I think all of us, as consumers, can easily understand the value of good customer service, and I mean external customer service to the customer. But did you ever think about how important and valuable good internal services can be?
Whenever and wherever we travel (by plane, train, or other) , or go shopping, whether it be online or in the physical stores (yes, they still exist people!) – we are consumers and we understand the concept of service and the level we should expect….and it's definitely not the kind of service musician Dave Carroll found on a major American airline:
What happens to us as employees? When we come to work we understand that we should be provided with satisfactory working facilities and if something goes wrong, we understand that we can and should push to get it resolved.
However, the effort invested in getting our issues resolved results in loss of working hours from the person who needs the service and the person who has to give the service. The time being spent on phone calls, emails, and the like, could be very time-consuming.
Let's take a moment and look at what SERVICE means. There are 4 main principles:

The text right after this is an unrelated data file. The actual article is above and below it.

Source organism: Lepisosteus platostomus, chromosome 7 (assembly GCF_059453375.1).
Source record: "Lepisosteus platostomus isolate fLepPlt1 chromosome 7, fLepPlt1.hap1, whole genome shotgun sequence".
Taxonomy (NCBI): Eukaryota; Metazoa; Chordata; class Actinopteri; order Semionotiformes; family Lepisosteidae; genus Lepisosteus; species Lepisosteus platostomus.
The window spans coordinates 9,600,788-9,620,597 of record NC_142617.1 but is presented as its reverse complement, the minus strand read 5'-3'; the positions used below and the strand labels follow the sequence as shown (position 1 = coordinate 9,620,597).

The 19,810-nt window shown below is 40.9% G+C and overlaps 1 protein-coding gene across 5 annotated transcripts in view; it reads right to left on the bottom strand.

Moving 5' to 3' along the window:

Whether you are the one providing the internal service inside your organization or not, always think of yourself as a customer. If the service you receive from any department (whether it’s Human Resources, Accounting, etc.) will be based on the principles above, wouldn’t you be pleased?
Think about increasing the use of your Service Desk within your organization.
A good service desk system is not only for the IT department anymore; it can be a resource for all departments within an organization—helping to avoid loss of time and frustrations. Say, for example, you need service on your company car. You send an email to the person in charge, the very same person who receives dozens of emails a day and simply doesn’t have time to go through his/her Inbox. You then try calling and leaving messages but again – no response. What if your organization’s service desk allowed you to open a ticket about your issue and assign it to the person in charge of the company cars? Wouldn’t this free up your time? Wouldn’t this also be a relief for the person providing the service as they won’t be bombarded with emails and phone calls? With a ticketing system in place, one that is clearly defined and audited, you can be sure that your issue/request will be taken care of, and you are kept in the loop by the sharing of information.
Now who wants to join me in making a video called "The IT Guy Wiped My iPhone and Returned It To the Manufacturer Default!" I'm sure it'll go viral :-).